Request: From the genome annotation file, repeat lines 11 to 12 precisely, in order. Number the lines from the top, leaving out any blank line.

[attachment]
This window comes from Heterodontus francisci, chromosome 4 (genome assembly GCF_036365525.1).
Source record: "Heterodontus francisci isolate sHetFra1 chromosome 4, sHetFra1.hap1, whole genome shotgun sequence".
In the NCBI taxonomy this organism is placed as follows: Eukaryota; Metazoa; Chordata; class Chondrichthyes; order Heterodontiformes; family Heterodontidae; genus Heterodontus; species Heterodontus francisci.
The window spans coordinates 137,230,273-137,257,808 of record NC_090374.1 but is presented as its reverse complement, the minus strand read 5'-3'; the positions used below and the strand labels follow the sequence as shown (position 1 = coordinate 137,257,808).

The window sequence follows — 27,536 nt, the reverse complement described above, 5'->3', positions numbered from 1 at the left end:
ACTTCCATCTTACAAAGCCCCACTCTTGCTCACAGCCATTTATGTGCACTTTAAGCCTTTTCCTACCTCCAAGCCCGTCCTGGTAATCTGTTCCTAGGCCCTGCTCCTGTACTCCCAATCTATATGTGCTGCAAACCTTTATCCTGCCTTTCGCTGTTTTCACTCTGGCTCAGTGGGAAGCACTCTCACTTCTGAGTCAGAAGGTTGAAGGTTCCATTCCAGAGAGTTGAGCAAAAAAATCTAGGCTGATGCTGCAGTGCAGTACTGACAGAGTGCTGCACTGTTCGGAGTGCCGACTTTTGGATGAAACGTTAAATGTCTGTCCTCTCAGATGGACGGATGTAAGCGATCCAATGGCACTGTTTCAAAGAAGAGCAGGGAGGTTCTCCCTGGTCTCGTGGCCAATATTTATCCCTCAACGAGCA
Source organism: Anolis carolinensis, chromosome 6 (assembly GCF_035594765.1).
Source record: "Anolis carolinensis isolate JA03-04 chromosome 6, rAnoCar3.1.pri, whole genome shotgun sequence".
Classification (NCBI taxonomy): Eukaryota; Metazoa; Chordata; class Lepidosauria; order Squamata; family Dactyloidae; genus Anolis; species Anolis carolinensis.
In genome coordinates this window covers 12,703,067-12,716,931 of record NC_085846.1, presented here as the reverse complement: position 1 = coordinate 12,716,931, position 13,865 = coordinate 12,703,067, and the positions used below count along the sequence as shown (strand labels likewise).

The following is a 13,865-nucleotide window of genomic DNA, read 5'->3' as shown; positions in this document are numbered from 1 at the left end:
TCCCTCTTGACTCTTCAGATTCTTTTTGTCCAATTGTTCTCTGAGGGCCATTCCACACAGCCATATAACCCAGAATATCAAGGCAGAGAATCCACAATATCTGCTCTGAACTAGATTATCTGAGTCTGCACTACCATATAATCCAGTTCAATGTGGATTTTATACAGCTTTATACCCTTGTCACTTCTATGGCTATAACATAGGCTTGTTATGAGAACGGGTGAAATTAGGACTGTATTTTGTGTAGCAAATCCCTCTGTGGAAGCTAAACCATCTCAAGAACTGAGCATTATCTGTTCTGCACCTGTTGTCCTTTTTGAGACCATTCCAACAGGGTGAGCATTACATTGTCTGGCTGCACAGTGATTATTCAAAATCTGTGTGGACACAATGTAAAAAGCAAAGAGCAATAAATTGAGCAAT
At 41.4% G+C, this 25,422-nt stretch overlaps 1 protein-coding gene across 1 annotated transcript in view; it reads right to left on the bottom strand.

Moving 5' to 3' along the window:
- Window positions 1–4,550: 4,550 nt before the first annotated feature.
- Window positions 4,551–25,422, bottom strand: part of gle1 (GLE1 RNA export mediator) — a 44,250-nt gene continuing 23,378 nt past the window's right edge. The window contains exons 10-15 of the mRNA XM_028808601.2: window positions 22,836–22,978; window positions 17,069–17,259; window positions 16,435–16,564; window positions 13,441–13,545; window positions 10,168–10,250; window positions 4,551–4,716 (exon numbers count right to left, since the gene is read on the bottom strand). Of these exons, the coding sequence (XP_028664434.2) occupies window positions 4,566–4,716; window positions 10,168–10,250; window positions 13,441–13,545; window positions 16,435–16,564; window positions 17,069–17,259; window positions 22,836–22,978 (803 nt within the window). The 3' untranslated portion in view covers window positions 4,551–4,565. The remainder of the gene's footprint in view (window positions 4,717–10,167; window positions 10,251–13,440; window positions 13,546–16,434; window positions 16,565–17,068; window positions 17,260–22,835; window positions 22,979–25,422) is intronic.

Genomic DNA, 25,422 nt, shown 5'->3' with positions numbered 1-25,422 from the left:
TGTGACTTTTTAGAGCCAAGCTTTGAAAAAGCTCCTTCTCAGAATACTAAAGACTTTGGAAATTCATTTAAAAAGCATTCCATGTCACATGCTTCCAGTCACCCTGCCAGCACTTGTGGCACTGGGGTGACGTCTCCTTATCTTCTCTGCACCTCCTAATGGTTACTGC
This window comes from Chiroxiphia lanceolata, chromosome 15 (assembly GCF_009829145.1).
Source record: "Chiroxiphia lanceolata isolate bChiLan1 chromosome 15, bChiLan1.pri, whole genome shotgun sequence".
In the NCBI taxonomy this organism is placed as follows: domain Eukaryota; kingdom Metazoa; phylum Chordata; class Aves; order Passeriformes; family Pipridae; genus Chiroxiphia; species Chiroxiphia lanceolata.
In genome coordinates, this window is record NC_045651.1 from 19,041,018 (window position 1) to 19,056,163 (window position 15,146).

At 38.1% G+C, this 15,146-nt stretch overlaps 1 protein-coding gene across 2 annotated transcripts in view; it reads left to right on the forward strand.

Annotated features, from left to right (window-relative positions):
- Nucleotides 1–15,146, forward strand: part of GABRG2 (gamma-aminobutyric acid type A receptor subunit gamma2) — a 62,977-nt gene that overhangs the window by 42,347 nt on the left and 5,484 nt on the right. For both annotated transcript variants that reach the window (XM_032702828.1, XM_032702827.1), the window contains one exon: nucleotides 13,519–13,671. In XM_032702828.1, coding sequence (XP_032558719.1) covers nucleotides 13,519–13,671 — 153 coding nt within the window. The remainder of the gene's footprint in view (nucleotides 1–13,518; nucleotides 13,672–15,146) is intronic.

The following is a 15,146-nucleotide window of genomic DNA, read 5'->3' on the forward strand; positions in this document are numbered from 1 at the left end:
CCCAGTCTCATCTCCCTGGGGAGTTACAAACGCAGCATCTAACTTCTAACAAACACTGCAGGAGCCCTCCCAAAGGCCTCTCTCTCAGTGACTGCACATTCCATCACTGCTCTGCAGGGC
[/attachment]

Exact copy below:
The following is a 13,865-nucleotide window of genomic DNA, read 5'->3' as shown; positions in this document are numbered from 1 at the left end:
TCCCTCTTGACTCTTCAGATTCTTTTTGTCCAATTGTTCTCTGAGGGCCATTCCACACAGCCATATAACCCAGAATATCAAGGCAGAGAATCCACAATATCTGCTCTGAACTAGATTATCTGAGTCTGCACTACCATATAATCCAGTTCAATGTGGATTTTATACAGCTTTATACCCTTGTCACTTCTATGGCTATAACATAGGCTTGTTATGAGAACGGGTGAAATTAGGACTGTATTTTGTGTAGCAAATCCCTCTGTGGAAGCTAAACCATCTCAAGAACTGAGCATTATCTGTTCTGCACCTGTTGTCCTTTTTGAGACCATTCCAACAGGGTGAGCATTACATTGTCTGGCTGCACAGTGATTATTCAAAATCTGTGTGGACACAATGTAAAAAGCAAAGAGCAATAAATTGAGCAAT